Which Main Commodities Are Expected to Rise in 2023?

January 5, 2023

Despite impending inflation, Fed rate hikes, and talks of a global recession, gold, copper, iron ore, and lithium prices are expected to rise. We take a look at the best commodities to invest in for 2023.

Investors and commodity traders are always on the lookout for new investment opportunities. As an alternative investment class that provides a hedge against factors like inflation, commodity investments are becoming increasingly popular amongst savvy investors. In essence, commodities are things that can be bought and sold, like agricultural products or raw materials used to make other things. A solid commodity strategy allows investors to diversify their portfolios away from traditional assets, thus reducing risk.

In 2021, the commodities market was a profitable choice for investors as prices for commodities like copper hit record highs. Following these investment trends, people entered 2022 feeling generally optimistic about making alternative investments.

This article will give a short analysis of the 2022 commodities market and suggest which commodities are expected to rise in 2023.

2022: a year of growth or a downward spiral?

The first six months were an investor’s dream, with the global commodities index jumping 36% by July 2022. However, despite the initial excitement about commodities investments, macroeconomic factors caused unexpected turbulence and a temporary drop in commodity prices.

The Russian invasion of Ukraine in February 2022 sent shockwaves across the world — and commodity markets were no exception. Commodity prices rose to levels unseen for the past decade as Russia and Ukraine are essential exporters of several commodities like energy and agricultural products, emphasising existing pressure on the commodity markets after the Covid-19 pandemic.

Elsewhere, energy prices in some countries reached the highest point ever recorded during 2022. The Russia-Ukraine war severely disrupted global energy supply chains, as many countries rely on them for various commodities. Europe imports around 35% of its natural gas from Russia, for example, and panic after the outbreak of war caused energy prices to jump by about 60%.  Among other reasons, talks of a global recession and a strong US dollar due to US Federal Reserve price hikes have contributed to the decline of individual commodity and precious metal prices.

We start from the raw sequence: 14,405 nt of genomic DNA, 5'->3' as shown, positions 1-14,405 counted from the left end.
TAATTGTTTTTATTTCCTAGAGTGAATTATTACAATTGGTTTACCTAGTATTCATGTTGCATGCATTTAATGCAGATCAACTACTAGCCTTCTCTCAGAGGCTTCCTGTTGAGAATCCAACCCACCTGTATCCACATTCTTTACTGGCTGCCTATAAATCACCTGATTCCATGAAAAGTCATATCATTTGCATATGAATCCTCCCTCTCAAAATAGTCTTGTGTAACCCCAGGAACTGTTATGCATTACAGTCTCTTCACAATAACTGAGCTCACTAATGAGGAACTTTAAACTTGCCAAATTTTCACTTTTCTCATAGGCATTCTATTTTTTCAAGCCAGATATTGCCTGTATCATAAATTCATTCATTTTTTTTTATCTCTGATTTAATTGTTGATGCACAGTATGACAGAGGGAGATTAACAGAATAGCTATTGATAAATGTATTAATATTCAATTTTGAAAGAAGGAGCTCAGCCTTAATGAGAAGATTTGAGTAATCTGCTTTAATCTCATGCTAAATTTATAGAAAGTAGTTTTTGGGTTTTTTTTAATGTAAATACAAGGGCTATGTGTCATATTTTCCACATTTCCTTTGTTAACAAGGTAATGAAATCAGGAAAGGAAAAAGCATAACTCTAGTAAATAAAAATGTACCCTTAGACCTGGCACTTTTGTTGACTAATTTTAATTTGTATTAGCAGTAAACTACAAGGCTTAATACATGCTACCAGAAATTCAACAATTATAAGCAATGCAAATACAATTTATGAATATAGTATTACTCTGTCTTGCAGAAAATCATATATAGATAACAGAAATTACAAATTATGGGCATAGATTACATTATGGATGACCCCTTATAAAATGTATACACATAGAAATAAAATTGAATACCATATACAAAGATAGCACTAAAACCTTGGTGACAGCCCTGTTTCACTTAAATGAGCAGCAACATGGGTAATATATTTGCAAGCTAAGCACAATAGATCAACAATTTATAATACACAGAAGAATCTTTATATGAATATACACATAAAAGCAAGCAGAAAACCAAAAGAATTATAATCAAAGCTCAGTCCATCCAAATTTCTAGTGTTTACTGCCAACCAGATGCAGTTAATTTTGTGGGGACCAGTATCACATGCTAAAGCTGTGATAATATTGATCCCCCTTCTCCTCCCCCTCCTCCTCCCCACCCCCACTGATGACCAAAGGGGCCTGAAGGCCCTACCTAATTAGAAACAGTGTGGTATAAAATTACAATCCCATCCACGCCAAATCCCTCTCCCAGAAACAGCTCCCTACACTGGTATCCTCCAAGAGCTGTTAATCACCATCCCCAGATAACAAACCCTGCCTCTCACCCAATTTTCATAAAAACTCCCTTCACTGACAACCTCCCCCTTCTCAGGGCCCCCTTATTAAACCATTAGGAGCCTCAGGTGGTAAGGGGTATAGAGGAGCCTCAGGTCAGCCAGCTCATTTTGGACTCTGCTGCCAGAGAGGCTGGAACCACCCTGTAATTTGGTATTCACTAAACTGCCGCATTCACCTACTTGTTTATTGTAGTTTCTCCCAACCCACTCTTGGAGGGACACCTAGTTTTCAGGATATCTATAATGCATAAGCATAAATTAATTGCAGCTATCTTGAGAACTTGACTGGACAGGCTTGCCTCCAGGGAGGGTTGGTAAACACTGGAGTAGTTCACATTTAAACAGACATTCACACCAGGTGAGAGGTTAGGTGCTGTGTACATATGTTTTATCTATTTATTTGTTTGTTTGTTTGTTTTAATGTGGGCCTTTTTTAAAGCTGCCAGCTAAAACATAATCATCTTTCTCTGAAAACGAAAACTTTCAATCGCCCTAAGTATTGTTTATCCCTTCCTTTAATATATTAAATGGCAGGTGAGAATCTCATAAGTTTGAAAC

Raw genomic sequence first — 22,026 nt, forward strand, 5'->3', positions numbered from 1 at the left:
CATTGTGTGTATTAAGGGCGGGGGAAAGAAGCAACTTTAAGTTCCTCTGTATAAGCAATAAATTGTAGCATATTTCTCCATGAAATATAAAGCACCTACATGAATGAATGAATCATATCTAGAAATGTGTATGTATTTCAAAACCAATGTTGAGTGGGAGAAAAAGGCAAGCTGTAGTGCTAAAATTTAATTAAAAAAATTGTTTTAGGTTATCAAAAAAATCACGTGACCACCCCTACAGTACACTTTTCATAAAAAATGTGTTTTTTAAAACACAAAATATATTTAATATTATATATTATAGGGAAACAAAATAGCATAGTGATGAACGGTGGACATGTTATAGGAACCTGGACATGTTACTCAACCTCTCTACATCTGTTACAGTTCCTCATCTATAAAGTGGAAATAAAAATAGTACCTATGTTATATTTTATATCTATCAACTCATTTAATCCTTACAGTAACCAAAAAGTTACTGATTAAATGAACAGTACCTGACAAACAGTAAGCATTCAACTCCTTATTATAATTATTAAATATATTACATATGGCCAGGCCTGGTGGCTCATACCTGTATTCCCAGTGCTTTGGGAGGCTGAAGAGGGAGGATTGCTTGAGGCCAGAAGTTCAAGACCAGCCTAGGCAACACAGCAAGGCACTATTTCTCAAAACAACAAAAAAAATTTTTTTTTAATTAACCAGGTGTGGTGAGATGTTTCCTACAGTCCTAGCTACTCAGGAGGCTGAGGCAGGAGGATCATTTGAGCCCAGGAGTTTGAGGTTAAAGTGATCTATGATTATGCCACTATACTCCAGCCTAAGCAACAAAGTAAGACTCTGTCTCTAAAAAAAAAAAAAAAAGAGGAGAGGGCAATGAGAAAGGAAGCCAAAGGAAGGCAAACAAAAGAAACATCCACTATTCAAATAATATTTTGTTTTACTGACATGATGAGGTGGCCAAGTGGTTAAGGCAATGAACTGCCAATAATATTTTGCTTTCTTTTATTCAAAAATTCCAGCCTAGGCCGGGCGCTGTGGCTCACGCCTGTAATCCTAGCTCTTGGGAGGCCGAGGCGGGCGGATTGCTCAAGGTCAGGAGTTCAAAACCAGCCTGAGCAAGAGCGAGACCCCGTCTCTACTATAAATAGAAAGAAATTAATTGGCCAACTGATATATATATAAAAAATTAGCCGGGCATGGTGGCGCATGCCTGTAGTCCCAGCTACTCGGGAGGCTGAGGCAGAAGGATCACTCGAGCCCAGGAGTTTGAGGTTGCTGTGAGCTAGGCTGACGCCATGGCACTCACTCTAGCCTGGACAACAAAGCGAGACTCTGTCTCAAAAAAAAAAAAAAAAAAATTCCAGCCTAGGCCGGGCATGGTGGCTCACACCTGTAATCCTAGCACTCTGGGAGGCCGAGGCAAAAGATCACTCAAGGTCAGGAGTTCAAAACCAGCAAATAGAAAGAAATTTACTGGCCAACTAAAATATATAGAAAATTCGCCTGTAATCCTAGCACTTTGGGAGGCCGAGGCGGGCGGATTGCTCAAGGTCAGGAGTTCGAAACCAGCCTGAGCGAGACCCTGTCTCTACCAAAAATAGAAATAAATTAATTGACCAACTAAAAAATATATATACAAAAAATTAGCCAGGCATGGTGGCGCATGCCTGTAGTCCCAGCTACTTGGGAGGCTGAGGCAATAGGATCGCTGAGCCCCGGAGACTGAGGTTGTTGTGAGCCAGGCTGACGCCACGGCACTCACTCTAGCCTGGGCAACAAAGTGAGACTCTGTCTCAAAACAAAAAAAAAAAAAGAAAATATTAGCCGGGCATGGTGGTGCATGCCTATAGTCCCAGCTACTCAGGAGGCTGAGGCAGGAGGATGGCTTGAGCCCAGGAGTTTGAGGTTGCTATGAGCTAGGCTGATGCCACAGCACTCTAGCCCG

Which commodities will rise in 2023?

As the world’s largest commodities exporters start to relax after almost three years of tough pandemic restrictions, we consider which commodities will rise in 2023.

Gold: inflation and Federal Reserve hikes cause price jumps

Gold is one of many commodities that fluctuated in price during 2022. Although an initial price spike hit US $2,052 per troy ounce immediately after the Russia-Ukraine war, prices fell to roughly US $1,697 at the beginning of Q4 amid aggressive Fed hikes. The commodity posted a rally in November, staging a strong end to 2022 at US $1,845 per troy ounce.

The Federal Reserve System, known as the Fed, refers to the central bank of the US, and regulates the entire financial system and monetary policies throughout the country. As the Fed strives to maintain a target inflation rate of 2%, it must tweak target rates to either halt or stimulate economic growth. Interest rate hikes on reserved balances reached 4.4% in December 2022, citing inflation and the Russia-Ukraine war as reasons for commodity prices to rise.

Elsewhere, rising geopolitical uncertainties such as Russia requesting gold for crude oil are potential factors for further price fluctuations, and are triggering speculation about whether gold prices will rise or fall in 2023. Spot gold prices rose 0.6% per troy ounce ahead of Christmas as inflation showed signs of slowing down, but will still meet a second consecutive yearly dip due to fluctuating interest rates. 

Strict Covid-19 restrictions from top consumer China impacted the demand for gold. Prices jumped to their highest level in six months on Tuesday, December 27 as China announced plans to scrap its Covid-19 quarantine rules for inbound travellers. This major step towards easing restrictions that have kept borders shut since 2020 has created market optimism.

Copper: rollercoaster year sees prices hit an all-time high